Remember the fuss when Tony and Cherie Blair chose to shun local secondary schools for their eldest child? Imagine how much greater the reaction would have been if Labour’s new leader had declared: “I wouldn’t dream of sending my children to an Islington secondary school. Few people here even trust the council to clean the streets. So, if I become Prime Minister, I’ll privatise the schools service. Let’s face it, it worked for the binmen, so let’s give it a try in education. If it works, we might one day let private firms take over the worst state schools.” Enough, perhaps, to push even Alastair Campbell over the ideological edge. Yet that is what has happened.
Labour extended the powers of education’s hitman, Chris Woodhead, to allow the Office for Standards in Education to name and shame failing local education authorities as well as schools. Ofsted’s conclusion that Islington was “incapable of self-improvement” meant only one thing – call in the private sector. Over the past 12 months, with a BBC documentary team, I have tracked the results. The schools minister, Estelle Morris, calls it a privatisation without the usual vices. It may, however, prove to be one without many of the potential benefits, either.
Privatisation is a term that ministers shy away from. They prefer the language of the management consultants: “externalisation”; “outsourcing”. That nervousness extends beyond terminology. Bidders for the council’s £86m seven-year contract were judged against a series of tests. Most were objective measures of financial and educational competence. One, a test of commitment to “partnership”, was much less so. It allowed Islington to distinguish those companies it felt comfortable with from those it didn’t – a distinction that became, to us, increasingly clear.
Cambridge Education Associates (CEA) – a network of school inspectors, former heads and senior council officers – promoted itself as a member of “the local authority family”; it would bring out what was best in Islington. It spoke of charging a “management fee” rather than making a profit, and promised to cap it so that nobody would think it had an incentive to cut services. Quite a contrast to Nord Anglia, a company led by education’s first millionaire, which runs colleges here and English schools abroad. Its founder, Kevin McNeany, talks openly of his disdain for the work of most local education authorities. He told Islington that, if he could “release value” from its education department by running it more efficiently, he was entitled to make a profit.
It was pretty clear who would win. Isling-ton wanted to say that privatisation had not cost its council-tax payers a penny more than the existing service. Nord Anglia felt the risks were such that the cost of running the education service should be greater by almost £3m a year. Even CEA felt it should be increased by several hundred thousand a year. The problem was solved by the taxpayer bridging the gap. Ministers agreed, in effect, to a one-off subsidy of £1m. And that was not the only ministerial sweetener.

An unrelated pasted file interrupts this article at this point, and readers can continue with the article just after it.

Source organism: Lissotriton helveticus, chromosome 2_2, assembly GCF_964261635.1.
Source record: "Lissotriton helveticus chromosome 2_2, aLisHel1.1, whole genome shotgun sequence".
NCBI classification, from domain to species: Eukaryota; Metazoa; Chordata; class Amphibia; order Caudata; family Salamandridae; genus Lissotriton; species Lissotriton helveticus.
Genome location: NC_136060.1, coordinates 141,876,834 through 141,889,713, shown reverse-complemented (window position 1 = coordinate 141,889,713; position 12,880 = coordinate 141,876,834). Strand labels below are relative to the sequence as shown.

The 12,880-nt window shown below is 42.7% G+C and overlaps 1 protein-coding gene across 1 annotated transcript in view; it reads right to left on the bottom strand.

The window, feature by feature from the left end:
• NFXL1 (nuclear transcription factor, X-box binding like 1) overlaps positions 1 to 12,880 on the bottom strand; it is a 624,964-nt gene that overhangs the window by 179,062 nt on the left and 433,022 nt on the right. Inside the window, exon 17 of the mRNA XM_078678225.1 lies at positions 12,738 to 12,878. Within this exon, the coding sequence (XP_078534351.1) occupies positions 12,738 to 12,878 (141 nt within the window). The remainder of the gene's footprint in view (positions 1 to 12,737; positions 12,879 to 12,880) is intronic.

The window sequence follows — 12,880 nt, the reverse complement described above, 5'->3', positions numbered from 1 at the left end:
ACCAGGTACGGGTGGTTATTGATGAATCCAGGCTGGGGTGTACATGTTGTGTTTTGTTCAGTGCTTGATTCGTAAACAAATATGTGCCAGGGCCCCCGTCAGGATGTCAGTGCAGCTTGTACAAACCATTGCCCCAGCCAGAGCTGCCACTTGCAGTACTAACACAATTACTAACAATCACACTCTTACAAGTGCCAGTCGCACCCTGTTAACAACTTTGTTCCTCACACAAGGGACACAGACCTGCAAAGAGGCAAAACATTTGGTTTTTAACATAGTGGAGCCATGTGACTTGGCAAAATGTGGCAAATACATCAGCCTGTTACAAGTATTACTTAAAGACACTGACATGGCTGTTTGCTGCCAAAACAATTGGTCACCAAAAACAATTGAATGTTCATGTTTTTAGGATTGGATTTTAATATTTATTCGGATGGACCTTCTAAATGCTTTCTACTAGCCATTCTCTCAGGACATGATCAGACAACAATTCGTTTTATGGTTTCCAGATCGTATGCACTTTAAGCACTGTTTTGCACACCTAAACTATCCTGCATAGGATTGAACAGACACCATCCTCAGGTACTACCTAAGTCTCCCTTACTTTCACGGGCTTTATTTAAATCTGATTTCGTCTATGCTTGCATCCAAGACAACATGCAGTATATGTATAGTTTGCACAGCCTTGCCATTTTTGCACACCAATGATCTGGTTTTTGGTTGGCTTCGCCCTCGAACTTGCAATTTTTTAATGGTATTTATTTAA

The signing of a contract with CEA brought with it much excited talk about “inventing the third way”. CEA’s annual profit has been capped at £600,000 to ensure that there is no perverse incentive to cut services. It is liable to a series of fines for failing to meet a huge range of performance targets. Thus, the argument goes, the contract creates a virtuous circle in which the company will make efficiency savings to re-invest in initiatives that improve the service.
But those performance targets – no fewer than 411 in all – may produce their own perverse incentives. Each one must be monitored, and each carries a financial penalty for failure. Some are educational – covering test and exam results, exclusions and so on – but most are not. CEA is, for example, contracted to answer the phone after no more than six rings. So it may well spend its time on such marginal tasks, rather than on the proper educational job. Bizarrely, nobody was permitted to visit schools or meet teachers while bidding for the contract. As one bidder complained, he was “looking through a glass darkly”.
The purpose of the Islington experiment is to change schools in a way that local authorities – according to Ofsted – have shown themselves incapable of doing. But McNeany says that “they are expecting companies to go in and make a difference while all the other rules are held exactly the same”. CEA cannot pay teachers more, nor change the curriculum except around the edges, and would find it difficult to change, say, the length of the school day. Most curious of all, it can’t paint Islington’s disgracefully shabby schools while buildings remain under council control.
What has taken place in Islington is really a management takeover. The three main officers in the education department were “let go” at a cost to the council of £250,000, and they have been replaced by a new team. Cynics say that it is simply new faces and a new logo. CEA says that it is bringing new leadership and a new direction.
It is too early to judge the impact of privatisation. CEA is the first company to take over an entire education service, and it did so only in April. Yet companies specialising in private education have much more experience running schools than running services. Why not let them run the state schools themselves? I asked Morris. “That’s very interesting,” she said. “We’ve got no plans to do that . . . but who knows where we might be in five, ten, 15 years’ time?” I wonder what Alastair Campbell might make of that.
The writer is the chief political correspondent for BBC News 24. His Education, Education, Privatisation is on BBC2, 2 September, 6.45pm